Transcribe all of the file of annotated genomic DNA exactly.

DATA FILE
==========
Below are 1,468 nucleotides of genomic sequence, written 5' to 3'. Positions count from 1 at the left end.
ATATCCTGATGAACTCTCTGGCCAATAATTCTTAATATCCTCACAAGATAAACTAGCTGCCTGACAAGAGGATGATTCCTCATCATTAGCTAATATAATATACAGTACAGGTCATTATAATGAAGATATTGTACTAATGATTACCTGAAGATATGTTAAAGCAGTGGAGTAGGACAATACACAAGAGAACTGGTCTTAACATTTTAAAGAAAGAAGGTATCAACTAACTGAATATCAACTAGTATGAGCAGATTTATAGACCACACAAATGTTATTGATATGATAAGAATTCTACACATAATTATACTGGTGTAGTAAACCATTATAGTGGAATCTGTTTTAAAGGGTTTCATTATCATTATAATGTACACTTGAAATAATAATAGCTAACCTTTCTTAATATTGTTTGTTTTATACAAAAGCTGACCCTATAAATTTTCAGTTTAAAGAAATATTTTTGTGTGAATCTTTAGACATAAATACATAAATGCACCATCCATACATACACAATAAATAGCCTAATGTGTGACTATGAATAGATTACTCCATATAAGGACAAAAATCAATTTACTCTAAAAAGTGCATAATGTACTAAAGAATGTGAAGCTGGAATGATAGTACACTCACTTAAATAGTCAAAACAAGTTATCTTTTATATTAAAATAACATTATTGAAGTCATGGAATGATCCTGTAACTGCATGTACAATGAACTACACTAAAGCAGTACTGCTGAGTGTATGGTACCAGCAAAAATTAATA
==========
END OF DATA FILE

Below are 1,468 nucleotides of genomic sequence, written 5' to 3'. Positions count from 1 at the left end.
ATATCCTGATGAACTCTCTGGCCAATAATTCTTAATATCCTCACAAGATAAACTAGCTGCCTGACAAGAGGATGATTCCTCATCATTAGCTAATATAATATACAGTACAGGTCATTATAATGAAGATATTGTACTAATGATTACCTGAAGATATGTTAAAGCAGTGGAGTAGGACAATACACAAGAGAACTGGTCTTAACATTTTAAAGAAAGAAGGTATCAACTAACTGAATATCAACTAGTATGAGCAGATTTATAGACCACACAAATGTTATTGATATGATAAGAATTCTACACATAATTATACTGGTGTAGTAAACCATTATAGTGGAATCTGTTTTAAAGGGTTTCATTATCATTATAATGTACACTTGAAATAATAATAGCTAACCTTTCTTAATATTGTTTGTTTTATACAAAAGCTGACCCTATAAATTTTCAGTTTAAAGAAATATTTTTGTGTGAATCTTTAGACATAAATACATAAATGCACCATCCATACATACACAATAAATAGCCTAATGTGTGACTATGAATAGATTACTCCATATAAGGACAAAAATCAATTTACTCTAAAAAGTGCATAATGTACTAAAGAATGTGAAGCTGGAATGATAGTACACTCACTTAAATAGTCAAAACAAGTTATCTTTTATATTAAAATAACATTATTGAAGTCATGGAATGATCCTGTAACTGCATGTACAATGAACTACACTAAAGCAGTACTGCTGAGTGTATGGTACCAGCAAAAATTAATA